Synthesis and Characterization of Melanins From Dihydroxyindole-2-Carboxylic Acid and Dihydroxyindole
Article first published online: 28 JUL 2006
Pigment Cell Research
Volume 5, Issue 3, pages 113–121, September 1992
How to Cite
ORLOW, S. J., OSBER, M. P. and PAWELEK, J. M. (1992), Synthesis and Characterization of Melanins From Dihydroxyindole-2-Carboxylic Acid and Dihydroxyindole. Pigment Cell Research, 5: 113–121. doi: 10.1111/j.1600-0749.1992.tb00007.x
- Issue published online: 28 JUL 2006
- Article first published online: 28 JUL 2006
- Received April 3, 1992; accepted May 15,1992.
- Soluble melanins;
- Dopachrome tautomerase;
- Brown pigments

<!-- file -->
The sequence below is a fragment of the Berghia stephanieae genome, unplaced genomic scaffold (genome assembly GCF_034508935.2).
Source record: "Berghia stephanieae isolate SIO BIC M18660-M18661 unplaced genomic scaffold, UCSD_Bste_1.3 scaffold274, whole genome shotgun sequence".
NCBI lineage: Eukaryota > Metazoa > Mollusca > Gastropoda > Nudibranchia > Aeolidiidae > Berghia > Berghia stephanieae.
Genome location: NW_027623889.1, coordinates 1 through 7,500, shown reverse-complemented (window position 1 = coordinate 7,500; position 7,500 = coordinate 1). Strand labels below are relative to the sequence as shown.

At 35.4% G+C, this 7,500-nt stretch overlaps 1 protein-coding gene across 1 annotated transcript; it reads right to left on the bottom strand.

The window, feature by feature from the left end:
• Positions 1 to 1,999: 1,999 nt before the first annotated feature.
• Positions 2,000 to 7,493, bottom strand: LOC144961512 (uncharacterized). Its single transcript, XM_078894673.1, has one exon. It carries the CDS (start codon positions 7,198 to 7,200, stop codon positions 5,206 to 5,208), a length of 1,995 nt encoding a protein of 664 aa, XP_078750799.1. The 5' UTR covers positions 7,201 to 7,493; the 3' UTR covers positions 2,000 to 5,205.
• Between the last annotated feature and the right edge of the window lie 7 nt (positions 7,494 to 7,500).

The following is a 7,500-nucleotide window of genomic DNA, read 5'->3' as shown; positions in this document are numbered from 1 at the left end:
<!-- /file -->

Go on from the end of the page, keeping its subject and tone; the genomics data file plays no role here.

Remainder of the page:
Several studies have confirmed that a melanocyte-specific enzyme, dopachrome tautomerase (EC 22.214.171.124), catalyzes the isomerization of dopachrome to 5,6-dihydroxyindole-2-carboxylic acid (DHICA) (Pawelek, 1991). Here we report that DHICA, produced either enzymatically with dopachrome tautomerase or through chemical synthesis, spontaneously polymerized to form brown melanin that was soluble in aqueous solutions above pH 5. Under the same reaction conditions, solutions of either DOPA, DOPAchrome, or 5,6-dihydroxyindole (DHI) formed black, insoluble melanin precipitates. When DHICA and DHI were mixed together, with DHICA in molar excess, little or no precipitation of DHI-melanin occurred and the rate and extent of soluble melanin formation was markedly enhanced over that achieved with DHICA alone, suggesting co-polymerization of DHICA and DHI. With or without DHI, DHICA-melanins absorbed throughout the ultraviolet and visible spectra (200-600 nm). The DHICA-melanins precipitated below pH 5, at least in part because of protonation of the carboxyl groups. DHICA-melanins could be passed through 0.22 μm filters but could not be dialyzed through semi-permeable membranes with exclusion limits of 12,000-14,000 daltons. HPLC/molecular sieve analyses revealed apparent molecular weights ranging from 20,000 to 200,000 daltons, corresponding to 100-1,000 DHICA monomers per molecule of melanin. DHICA-melanins were stable to boiling, lyophilization, freezing and thawing, and incubation at room temperature for more than 1 year. The natural occurrence of oligomers of DHICA was first reported by Ito and Nichol (1974) in their studies of the brown tapetal pigment in the eye of the sea catfish (Arius felis L.). In experiments reported here, brown, but not black, melanins from mouse hairs, human melanoma cells, and peacock feathers were soluble in aqueous buffers. Since DHICA-melanins are both soluble and brown, the results raise the possibility that they are determinants of brown colors in the animal kingdom.